The second way is to give a leading role to one of the modality. We experimented such a solution with image as the leading media. To help the characterization of the shots of a tennis reports, each shot was characterized by the presence, during this shot, of speech, applauds or ball noise. Sound is seen as a complementary source of information and allows to improve the results obtained previously with images only. Such a solution appears to be not fully satisfactory since only a small portion of the information carried by the sound track can be taken into account.

The third way we plan to study is early integration, where the different media are mixed from the beginning and all decision are taken based of the whole stream of information.

Such integration frames must be supported by a foundation technique which allow to handle them. Hidden Markov Models where chosen first, due to their nice properties to represent temporal streams and their ability to represent a priori knowledge about tennis and production rules. A hierarchical model was used to represent the complete structure of a tennis report, ans the Viterbi algorithm was used in order to identify this structure from the video stream. A problem with this model is that the time model it used is not flexible enough to handle properly the different time granularity of the various media.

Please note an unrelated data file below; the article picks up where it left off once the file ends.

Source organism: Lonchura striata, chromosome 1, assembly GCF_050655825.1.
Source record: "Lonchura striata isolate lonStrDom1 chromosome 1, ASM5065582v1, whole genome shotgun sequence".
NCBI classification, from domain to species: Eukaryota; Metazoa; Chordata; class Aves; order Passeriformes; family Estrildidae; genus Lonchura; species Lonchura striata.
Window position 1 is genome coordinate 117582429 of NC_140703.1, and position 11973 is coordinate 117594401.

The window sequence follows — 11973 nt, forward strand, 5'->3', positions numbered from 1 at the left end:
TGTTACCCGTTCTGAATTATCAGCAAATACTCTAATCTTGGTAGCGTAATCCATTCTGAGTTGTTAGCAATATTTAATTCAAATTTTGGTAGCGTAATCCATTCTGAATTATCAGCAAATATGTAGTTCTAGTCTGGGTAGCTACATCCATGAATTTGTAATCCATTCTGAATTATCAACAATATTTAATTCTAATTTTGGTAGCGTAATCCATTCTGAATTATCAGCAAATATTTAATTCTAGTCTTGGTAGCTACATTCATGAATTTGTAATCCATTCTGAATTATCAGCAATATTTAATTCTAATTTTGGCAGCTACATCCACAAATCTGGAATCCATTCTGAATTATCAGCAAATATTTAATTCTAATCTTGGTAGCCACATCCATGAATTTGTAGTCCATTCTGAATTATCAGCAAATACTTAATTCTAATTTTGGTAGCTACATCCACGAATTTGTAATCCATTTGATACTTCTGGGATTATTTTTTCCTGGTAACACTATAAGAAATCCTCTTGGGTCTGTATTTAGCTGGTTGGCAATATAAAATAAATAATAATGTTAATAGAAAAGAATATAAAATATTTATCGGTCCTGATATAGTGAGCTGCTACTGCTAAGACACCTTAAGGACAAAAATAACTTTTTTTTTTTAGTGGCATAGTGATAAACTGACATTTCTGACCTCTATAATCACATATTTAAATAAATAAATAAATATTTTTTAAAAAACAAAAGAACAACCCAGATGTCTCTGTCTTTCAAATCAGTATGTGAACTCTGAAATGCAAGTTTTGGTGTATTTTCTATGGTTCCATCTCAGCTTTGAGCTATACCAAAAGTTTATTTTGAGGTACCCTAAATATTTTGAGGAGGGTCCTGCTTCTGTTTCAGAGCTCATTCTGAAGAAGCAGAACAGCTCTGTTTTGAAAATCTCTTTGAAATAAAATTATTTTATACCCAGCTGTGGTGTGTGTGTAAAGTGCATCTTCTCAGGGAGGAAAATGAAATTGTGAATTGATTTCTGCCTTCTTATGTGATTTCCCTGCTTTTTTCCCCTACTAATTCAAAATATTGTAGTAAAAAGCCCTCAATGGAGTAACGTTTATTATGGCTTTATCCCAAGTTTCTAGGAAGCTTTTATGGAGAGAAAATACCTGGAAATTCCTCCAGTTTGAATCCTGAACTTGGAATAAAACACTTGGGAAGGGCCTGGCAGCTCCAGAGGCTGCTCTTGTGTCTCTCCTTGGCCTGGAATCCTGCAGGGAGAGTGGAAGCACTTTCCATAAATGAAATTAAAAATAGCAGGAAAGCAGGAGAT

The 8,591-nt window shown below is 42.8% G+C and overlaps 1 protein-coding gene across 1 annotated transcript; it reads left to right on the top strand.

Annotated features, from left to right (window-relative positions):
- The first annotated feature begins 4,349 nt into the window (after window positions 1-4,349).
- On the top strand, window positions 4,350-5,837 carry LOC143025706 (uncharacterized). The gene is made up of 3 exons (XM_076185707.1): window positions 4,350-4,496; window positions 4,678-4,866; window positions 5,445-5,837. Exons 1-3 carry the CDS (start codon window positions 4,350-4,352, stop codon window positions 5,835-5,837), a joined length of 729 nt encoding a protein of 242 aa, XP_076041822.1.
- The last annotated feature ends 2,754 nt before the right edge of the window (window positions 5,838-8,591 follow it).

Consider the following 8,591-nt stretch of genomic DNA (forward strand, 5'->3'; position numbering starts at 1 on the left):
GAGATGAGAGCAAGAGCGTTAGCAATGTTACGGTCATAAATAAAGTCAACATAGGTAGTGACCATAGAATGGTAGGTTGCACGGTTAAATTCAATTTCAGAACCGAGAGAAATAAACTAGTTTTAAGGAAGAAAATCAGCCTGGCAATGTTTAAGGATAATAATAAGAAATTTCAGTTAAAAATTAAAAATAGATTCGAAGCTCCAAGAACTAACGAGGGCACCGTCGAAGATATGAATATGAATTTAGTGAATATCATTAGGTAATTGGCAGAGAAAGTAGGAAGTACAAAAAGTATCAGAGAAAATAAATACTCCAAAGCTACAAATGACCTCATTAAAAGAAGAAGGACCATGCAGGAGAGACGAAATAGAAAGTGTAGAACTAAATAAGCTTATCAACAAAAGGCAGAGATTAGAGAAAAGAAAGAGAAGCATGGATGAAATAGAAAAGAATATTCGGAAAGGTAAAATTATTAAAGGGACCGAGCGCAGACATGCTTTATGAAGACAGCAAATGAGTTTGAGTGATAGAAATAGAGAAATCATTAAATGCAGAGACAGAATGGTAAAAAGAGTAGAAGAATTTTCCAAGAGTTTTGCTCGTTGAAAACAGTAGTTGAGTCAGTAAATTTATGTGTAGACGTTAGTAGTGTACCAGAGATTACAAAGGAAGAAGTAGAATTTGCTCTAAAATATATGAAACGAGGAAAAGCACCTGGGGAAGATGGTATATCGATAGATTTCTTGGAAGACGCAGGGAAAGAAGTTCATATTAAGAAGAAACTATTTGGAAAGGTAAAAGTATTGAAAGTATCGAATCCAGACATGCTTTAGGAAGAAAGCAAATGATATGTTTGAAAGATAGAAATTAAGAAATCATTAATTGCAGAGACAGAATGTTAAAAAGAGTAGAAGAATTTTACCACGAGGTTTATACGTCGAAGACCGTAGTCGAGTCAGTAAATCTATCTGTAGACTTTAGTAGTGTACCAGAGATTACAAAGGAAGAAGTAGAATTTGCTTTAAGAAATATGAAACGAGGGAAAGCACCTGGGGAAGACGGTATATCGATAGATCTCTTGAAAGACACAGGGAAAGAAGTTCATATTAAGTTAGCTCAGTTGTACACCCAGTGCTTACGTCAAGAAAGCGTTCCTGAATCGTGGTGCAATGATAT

We propose to use another kind of models, segment models, to circumvent this problem. In these models, each state does not correspond to a unique observation as it is the case in HMM, but can correspond to a variable number of observations. It is also possible to use several streams of observations. On the other hand, the models are more complicated and their use is more costly. The use of these models is the subject of the thesis of M. Delakis.

Image and Text Joint Description

Keywords : image - text interaction .

Participants : Patrick Gros, Hervé Renault, Pascale Sébillot.

In text retrieval engines, images are not taken into account. When an image retrieval engine exists aside the previous one, it treats the images independently of the text surrounding them. Of course, it should be better to couple these two engines or, at least, to couple the information that both media can provide.

The first way to do this is to determine the parts of the text which are related to images. This should allow to get a textual description of the images, and to make textual query to retrieve images in a much richer context than that if systems using simple keywords linked with the images.

In the other way, it is possible to find documents containing a same image and to use both texts to disambiguate or improve the understanding of the text. These two points are the thesis subject of H. Renault.